The Titan has Bluetooth, Internet Sharing, HSDPA connectivity and Wi-Fi as standard and all work as expected. There’s also DLNA to allow streaming of media to Wi-Fi players and other capable devices.
The speaker on the Titan and headphones are almost identical to the Radar so no complaints there.
That said, the mic seems to be weaker than the Radar with multiple people telling us we sounded muffled or unclear, especially on speaker. Disappointing given how impressed we were with the Radar’s mic and call quality.
The Titan’s camera is something of a hidden gem here, most of the time we found it to produce better images than anything we’ve seen in a phone so far. There’s a lot less noise in photos, even in low-light enviroments.
The Titan also includes the same Panorama and Burst modes that we loved in the Radar, they do the same job here although Panorama mode might feel easier to use given the large screen size.
The same sharing modes appear here as with all Windows Phone 7.5 devices such as Twitter, SkyDrive, Facebook, Email and Messaging along with the baked-in Auto-Fix feature and HTC’s Photo Enhancer app.
The front facing camera is decent for video calling but pales in comparison to the rear facing camera as expected.
The Titan, as with the Radar records video in 720p HD which is perfect for on the go usage but won’t replace a dedicated video camera. The same problem with all Windows Phone video recording is still here, once you start recording video you can’t zoom in or out or even re-focus. We hope Microsoft release an update for this soon.
Good quality even at a gig.
Software and Apps
Again we have to stress that the software and HTC-made apps are all very similar to the Radar. Microsoft have tried to combat the fragmentation found in Android by keeping Windows Phone software almost identical across the board. What this means is that hardware becomes the main factor to consider when switching from another Windows Phone device, but if you’ve never used a Windows Phone before, we direct you again to our Radar review (last time, promise) where we go into the apps and marketplace in more detail.
The bottom line is that Windows Phone is a simple, clean and very quick mobile OS that offers something quite different to the other options out there at the moment, but as it’s only a year old is a tad bit lacking in the App department and in other ways such as dual core support.
Of course Microsoft insist that Windows Phone doesn’t need dual core devices as they use GPU acceleration to ensure the OS runs smoothly and that the cost hike of using dual core wouldn’t be worth it.
We have to agree that the entire OS is liquid smooth and fast, with an extremely attractive design user interface but it would be nice to see a dual core option there for anyone who specifically wanted it.
Keep in mind that the Windows Phone Marketplace reached the 40,000 app milestone this week, up around 7,000 since we reviewed the Radar not so long ago. That said, users may find the Marketplace lacking if coming from iOS or Android and as the UI is so different it may be quite alien to some.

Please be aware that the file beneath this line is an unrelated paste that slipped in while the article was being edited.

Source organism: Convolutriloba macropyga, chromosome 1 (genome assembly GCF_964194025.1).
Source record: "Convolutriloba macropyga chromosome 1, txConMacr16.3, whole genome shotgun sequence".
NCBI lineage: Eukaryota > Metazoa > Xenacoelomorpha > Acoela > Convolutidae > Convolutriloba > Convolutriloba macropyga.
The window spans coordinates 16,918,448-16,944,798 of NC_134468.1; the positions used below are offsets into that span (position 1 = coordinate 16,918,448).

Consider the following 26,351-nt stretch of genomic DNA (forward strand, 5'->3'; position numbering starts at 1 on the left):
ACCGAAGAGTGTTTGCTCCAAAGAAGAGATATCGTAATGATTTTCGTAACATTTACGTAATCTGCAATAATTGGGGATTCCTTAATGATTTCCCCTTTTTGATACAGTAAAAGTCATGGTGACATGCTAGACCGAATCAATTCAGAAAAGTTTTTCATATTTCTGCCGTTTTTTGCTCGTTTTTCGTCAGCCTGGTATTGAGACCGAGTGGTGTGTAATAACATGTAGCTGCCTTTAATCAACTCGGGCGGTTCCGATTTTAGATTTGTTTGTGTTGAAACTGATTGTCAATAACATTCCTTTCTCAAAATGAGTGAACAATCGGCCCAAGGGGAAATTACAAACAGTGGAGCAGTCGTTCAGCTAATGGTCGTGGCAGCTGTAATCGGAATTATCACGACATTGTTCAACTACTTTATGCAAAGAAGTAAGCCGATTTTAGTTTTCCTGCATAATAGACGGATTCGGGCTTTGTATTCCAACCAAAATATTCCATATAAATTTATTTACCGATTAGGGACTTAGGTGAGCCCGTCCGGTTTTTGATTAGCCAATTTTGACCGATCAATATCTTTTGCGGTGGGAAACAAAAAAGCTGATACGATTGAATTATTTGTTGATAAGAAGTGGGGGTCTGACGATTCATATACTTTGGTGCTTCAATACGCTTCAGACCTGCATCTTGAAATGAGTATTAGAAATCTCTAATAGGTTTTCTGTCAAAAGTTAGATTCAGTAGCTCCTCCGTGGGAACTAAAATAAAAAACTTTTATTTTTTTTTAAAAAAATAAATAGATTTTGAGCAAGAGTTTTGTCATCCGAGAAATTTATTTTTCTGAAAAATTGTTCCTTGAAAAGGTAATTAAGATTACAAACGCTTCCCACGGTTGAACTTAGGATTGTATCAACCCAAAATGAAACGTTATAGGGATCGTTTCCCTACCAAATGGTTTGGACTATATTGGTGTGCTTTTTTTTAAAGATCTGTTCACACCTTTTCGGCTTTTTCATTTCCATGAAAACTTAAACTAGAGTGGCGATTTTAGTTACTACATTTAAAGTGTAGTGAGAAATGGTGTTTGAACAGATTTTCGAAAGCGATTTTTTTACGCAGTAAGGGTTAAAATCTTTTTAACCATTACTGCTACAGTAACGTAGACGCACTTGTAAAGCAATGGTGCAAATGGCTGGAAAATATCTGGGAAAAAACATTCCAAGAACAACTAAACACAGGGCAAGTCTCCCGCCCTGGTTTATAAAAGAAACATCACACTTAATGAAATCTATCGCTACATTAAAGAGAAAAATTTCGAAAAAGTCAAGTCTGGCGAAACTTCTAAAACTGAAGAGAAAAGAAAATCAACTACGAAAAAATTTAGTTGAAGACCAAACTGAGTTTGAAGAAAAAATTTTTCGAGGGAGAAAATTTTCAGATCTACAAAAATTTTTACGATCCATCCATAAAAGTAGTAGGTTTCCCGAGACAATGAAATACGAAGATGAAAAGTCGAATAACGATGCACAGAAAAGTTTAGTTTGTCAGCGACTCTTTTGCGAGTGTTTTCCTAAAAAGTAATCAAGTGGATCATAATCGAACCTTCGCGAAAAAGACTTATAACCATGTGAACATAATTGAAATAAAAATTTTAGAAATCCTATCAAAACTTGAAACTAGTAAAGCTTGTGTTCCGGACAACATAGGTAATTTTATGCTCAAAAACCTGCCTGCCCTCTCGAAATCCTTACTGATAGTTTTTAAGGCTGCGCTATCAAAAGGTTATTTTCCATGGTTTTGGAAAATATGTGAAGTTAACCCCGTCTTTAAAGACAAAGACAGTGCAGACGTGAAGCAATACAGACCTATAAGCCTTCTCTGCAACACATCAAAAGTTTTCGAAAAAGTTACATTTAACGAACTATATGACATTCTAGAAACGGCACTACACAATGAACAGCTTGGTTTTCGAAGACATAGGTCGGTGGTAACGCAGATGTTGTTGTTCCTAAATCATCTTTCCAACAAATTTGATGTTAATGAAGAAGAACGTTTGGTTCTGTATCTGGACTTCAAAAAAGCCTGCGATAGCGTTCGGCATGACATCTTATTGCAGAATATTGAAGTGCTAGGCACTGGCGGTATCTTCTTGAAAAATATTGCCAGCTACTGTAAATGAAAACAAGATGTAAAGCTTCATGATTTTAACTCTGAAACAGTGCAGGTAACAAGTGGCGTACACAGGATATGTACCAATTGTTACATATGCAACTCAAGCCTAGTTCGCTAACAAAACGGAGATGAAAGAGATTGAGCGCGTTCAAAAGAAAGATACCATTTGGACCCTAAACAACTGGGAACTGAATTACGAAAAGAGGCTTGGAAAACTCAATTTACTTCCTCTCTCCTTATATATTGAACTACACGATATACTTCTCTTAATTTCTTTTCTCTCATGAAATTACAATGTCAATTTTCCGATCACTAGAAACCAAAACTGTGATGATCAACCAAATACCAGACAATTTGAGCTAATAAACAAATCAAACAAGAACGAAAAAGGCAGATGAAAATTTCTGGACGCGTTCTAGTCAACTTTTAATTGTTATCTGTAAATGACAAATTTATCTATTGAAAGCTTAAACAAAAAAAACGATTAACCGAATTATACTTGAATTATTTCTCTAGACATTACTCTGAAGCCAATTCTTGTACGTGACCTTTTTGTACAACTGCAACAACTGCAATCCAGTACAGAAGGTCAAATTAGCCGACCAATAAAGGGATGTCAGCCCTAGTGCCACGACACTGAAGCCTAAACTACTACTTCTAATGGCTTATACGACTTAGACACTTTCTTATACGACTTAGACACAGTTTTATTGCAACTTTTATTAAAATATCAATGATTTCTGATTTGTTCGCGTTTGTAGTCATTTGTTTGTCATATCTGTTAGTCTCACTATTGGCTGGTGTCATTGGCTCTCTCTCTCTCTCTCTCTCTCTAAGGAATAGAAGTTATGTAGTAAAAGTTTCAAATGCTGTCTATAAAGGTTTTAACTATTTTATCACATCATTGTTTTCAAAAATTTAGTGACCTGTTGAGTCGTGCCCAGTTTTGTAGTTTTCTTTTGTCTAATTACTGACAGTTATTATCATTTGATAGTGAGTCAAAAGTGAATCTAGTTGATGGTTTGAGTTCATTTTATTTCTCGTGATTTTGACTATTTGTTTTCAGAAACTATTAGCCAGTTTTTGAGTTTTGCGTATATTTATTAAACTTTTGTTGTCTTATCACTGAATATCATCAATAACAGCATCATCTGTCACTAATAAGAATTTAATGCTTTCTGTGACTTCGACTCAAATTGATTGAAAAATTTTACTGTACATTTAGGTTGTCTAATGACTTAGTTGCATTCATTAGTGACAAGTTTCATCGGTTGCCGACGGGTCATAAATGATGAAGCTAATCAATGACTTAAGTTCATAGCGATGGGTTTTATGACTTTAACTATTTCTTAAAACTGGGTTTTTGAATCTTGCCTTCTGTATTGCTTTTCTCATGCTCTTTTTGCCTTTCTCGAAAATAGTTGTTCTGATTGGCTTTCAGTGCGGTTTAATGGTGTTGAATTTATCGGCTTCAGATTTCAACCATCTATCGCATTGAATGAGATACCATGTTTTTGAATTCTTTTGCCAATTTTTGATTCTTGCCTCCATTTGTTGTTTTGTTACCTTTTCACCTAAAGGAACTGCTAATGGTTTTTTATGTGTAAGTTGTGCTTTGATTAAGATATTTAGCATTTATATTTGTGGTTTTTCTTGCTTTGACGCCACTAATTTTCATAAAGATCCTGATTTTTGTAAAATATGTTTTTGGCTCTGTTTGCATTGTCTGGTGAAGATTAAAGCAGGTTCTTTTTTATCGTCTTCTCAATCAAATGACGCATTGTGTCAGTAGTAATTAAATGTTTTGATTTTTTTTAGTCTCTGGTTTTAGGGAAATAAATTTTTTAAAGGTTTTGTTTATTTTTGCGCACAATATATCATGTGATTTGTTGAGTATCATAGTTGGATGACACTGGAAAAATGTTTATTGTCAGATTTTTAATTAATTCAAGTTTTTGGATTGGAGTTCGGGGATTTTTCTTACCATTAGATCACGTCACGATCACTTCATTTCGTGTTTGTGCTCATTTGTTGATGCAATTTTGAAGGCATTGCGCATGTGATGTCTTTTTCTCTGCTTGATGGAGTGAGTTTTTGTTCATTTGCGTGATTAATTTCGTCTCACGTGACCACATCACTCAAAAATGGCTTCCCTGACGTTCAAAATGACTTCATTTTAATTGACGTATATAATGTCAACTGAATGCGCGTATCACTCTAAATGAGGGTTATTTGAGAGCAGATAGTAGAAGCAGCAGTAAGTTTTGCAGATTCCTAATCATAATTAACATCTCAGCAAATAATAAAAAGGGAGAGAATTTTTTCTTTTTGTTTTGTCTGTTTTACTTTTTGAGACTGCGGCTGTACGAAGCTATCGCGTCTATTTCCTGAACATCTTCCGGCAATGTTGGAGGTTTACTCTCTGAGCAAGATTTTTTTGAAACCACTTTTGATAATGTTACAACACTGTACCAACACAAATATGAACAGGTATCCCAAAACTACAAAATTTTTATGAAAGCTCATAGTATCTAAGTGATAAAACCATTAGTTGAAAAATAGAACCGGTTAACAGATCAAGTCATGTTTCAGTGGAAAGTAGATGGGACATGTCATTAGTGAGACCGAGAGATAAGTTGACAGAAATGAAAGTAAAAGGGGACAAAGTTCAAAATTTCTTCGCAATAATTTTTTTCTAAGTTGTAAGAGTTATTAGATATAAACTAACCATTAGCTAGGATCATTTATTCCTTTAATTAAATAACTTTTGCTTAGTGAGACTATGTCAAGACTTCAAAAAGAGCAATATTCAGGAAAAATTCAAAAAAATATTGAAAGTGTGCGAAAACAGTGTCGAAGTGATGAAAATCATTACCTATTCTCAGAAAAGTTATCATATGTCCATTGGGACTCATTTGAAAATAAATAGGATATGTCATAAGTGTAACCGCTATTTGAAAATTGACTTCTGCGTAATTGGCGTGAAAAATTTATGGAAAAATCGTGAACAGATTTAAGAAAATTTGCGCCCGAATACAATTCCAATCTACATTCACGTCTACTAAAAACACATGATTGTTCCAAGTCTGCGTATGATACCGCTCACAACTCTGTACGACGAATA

Windows Phone does have Multitasking and copy & paste but our criticisms of the Multitasking still stand. The OS looks after the Multitasking for you, keeping the last 5 apps/pages open and closing the oldest as you open a new one. It’s still very irritating to lose something you had open in the oldest tab simply by opening a message or settings.
Microsoft are trying to keep the OS simple and clean by taking that control away from the user but again, folks used to controlling their apps in iOS or Android will definitely hate this.
Facebook, Twitter and LinkedIn are all integrated into the phone’s People hub so the need for each dedicated app isn’t completely necessary and the Messaging hub has Facebook chat and MSN built in alongside your texts messages. This makes it really easy to jump between the three but still keep the same conversation going.
Battery life in the Titan is a bit underwhelming, occasionally we struggled to get a full days use out of it with the phone going into ‘Battery Saver’ mode by around 9pm. This mode can be set to automatically turn on when the battery reaches a certain level and turns off background tasks and push email etc.
The Radar went a lot further with a full charge but this can be put down to the weaker processor and smaller screen. Given that an average smartphone loses most of its’ power through the screen, it’s little surprise that the Titan has less-than-spectacular battery performance, although we like to stress that if you want a smartphone these days, you will have to charge it every day.
If you’re in the market for a new smartphone, the HTC Titan is a worthy choice and shouldn’t be overlooked be it because of its young mobile OS or oversized screen.
We would have liked to see a larger screen resolution on the Titan, especially given how much HTC are pushing the screen size as a selling point but nonetheless the 4.7 inch screen is perfect for movies, gaming on the go with Xbox Live or just to text and browse Twitter and Facebook.
If you’re looking to adopt Windows Phone as your new smartphone OS of choice, or looking to upgrade from a first-gen WP7 device the Titan is the best phone available at the moment. We would just recommend seeing and holding it in person before you buy as the size really is a ‘Marmite’ affair, you either love it or you hate it.
The HTC Titan is currently exclusive to Vodafone in Ireland and costs anywhere from free to €199.99, depending on your plan. Full plan details can be found here.
You can contact the author of this post, Luke Hoare Greene at Luke@TechTV101.com or follow him on Twitter.